In William Shakespeare's The Tempest, Ariel states, "Hell is empty, and all the devils are here." How does this quote relate to Ariel's discovery in the play?

Expert Answers info

Walter Fischer eNotes educator | Certified Educator

calendarEducator since 2013

write3,971 answers

starTop subjects are Literature, History, and Business

Ariel, in Shakespeare's The Tempest, is a magical spirit who, having been freed from the imprisonment imposed upon him by his earlier master, Sycorax, a mean-spirited witch, by Prospero is now condemned to find himself compelled to serve this new, albeit largely more benign, master. While Prospero has promised Ariel his freedom should the latter serve obediently and without complaint, the continued requirement to serve a master continues to bother the always helpful spirit. In Act I, Scene I, the ship transporting the former's nemeses, including Ferdinand, the reigning king's son, is caught in an enormous storm, or tempest, and the passengers are forced to abandon the vessel. These individuals, including Alonso, Prospero's brother who usurped the latter's rightful position as duke of Milan, are, per Prospero's instructions, allowed to live and are dispersed across the island now inhabited by the former duke of Milan and his daughter, Miranda. In Scene II, Prospero discusses with Ariel the ship's destruction and the survival of the passengers. Prospero had dispatched Ariel, who can change form at will and travel at great speed, to bring about the ship's ruin, although the inherently decent Prospero ensures that the ship's crew survives the storm. In any event, Prospero discusses the event with Ariel, in which the latter describes the ship's destruction through the spirit's efforts. It is in this context that Ariel, in describing how Prospero's nemeses jumped from the burning vessel into the sea, quotes Ferdinand's cry:

All but mariners
Plunged in the foaming brine and quit the vessel,
Then all afire with me: the king's son, Ferdinand,
With hair up-staring,--then like reeds, not hair,--
Was the first man that leap'd; cried, 'Hell is empty
And all the devils are here.'

So, what did Ferdinand mean by this exclamatory remark? As we learn, Alonso and the others conspired in Prospero's ouster and exile, and it is the former duke's intent to make his enemies pay for their treachery. Ferdinand, however, is not at all like his father. His observation that "hell is empty and all the devils are here" means that he recognizes the true character of his father and those with whom he has traveled, and that he views these men as essentially evil. Ariel's kind nature, however, influences Prospero in the latter's conduct of his vengeful plans. Oh, and Alonso is revealed as remorseful himself and merely prone to misguided acts of disloyalty.

Further Reading:

check Approved by eNotes Editorial


lacollee | Student

This line, though spoken by Ariel, is recounted text. In Act 1 Scene 2, Prospero has ordered Ariel - a spirit, and Prospero's servant - to conjure up a storm to shipwreck his enemies. Ariel recounts to Prospero the moment when the storm hit:

Not a soul
But felt a fever of the mad and played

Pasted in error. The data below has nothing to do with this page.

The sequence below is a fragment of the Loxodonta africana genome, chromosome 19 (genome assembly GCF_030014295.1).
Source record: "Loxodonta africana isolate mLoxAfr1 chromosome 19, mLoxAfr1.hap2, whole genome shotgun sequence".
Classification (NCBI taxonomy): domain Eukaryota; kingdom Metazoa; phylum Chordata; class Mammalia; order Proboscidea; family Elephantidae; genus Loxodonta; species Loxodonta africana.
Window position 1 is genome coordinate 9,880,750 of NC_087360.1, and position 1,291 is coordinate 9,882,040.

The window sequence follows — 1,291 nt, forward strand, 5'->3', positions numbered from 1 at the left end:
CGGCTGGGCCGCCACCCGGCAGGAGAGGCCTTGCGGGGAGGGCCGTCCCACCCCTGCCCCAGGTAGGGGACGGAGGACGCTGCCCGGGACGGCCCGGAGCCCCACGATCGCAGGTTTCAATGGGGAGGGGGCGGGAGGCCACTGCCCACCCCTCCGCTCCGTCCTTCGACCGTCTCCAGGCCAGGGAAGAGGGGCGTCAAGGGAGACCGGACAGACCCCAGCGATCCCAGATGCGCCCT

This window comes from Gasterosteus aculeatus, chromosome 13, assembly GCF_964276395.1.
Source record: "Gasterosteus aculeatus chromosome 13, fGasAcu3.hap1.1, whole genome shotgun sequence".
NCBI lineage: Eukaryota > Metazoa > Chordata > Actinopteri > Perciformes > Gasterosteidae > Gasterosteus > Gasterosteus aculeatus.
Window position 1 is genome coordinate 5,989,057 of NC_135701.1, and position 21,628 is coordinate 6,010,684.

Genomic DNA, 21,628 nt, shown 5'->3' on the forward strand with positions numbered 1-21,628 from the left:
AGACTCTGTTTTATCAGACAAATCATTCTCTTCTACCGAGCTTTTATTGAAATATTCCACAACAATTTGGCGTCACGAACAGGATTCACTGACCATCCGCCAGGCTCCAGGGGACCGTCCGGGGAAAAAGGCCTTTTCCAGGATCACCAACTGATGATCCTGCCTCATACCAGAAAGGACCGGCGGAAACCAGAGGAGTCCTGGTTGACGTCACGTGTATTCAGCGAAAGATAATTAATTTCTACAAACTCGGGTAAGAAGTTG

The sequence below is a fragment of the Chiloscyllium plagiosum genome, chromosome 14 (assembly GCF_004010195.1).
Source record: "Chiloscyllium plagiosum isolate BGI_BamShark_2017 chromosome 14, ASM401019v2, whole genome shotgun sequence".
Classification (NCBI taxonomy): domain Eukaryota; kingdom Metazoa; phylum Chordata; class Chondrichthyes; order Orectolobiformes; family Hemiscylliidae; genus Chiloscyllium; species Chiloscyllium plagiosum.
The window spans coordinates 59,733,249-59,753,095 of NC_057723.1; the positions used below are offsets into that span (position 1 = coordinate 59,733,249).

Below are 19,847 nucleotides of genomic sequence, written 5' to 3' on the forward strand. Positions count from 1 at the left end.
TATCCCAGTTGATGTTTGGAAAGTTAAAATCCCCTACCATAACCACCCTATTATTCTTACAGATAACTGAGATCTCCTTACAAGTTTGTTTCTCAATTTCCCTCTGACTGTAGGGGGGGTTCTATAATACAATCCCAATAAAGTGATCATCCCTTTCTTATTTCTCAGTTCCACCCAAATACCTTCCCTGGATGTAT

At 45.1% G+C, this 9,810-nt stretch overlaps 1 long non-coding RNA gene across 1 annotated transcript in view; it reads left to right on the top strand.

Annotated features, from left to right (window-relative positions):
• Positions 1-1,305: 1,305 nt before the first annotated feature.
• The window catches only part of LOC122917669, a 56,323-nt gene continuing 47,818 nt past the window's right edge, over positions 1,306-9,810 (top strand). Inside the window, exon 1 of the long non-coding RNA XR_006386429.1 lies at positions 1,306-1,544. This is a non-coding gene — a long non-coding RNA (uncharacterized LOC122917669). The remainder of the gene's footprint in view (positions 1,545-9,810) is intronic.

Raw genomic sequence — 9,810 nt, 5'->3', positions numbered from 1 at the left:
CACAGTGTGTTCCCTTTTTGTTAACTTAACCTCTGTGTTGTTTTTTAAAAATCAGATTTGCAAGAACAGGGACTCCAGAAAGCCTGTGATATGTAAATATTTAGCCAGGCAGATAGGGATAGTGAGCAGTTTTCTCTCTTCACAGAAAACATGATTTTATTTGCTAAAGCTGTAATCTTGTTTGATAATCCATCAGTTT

Some tricks of desperation. All but mariners
Plunged in the foaming brine and quit the vessel,
Then all afire with me. The king’s son, Ferdinand,
With hair up-staring—then, like reeds, not hair—
Was the first man that leaped, cried, “Hell is empty
And all the devils are here.”

Ariel is saying that Ferdinand, the son of the king, was the first to jump ship. throwing up his arms and crying 'Hell is empty, and all the devils are here'.

But the line is ironic. While we can assume that Ferdinand is referring to the 'hellish' events of the storm and ensuing fire on the ship, Ariel's description of Ferdinand, 'With hair up-staring - then, like reeds, not hair' (hair standing up on his head like reeds), paints a picture of a monstrous and devilish man.

This plays into a recurrent theme in Shakespeare's the Tempest. Throughout the play, we are faced with two opposing groups. On the one hand, we have the mere-mortals inhabiting the ship: the royalty from Milan who conspired to rid Prospero of his dukedom and on whom Prospero now seeks his revenge. On the other hand, we have the somewhat magical characters that inhabit the Enchanted Isle: Ariel, the magical spirit; Prospero, a wizard and his master; Caliban, child of the powerful and evil witch Sycorax, also enslaved by Prospero; And Miranda, Prospero's daughter, who will fall in love with Ferdinand and bridge these two worlds.

Who of these groups are the devils, and who are the victims? While Prospero and Ariel are the ones pulling the tricks on the mortals during the play, we remain sharply aware of Antonio and Alonso's prior wrongdoing. In Act III Scene III Prospero will remark, while eavesdropping on Antonio and Alonso's plotting,

Honest lord,
Thou hast said well; for some of you there present
Are worse than devils.

By the end of the play, this distinction between man and devil, with all its moral implications, will begin to collapse. Each and every character, even Caliban, is eventually shown to be made up of good and evil. When Ariel recounts these words as spoken by Ferdinand, he is foreshadowing this eventual resolution.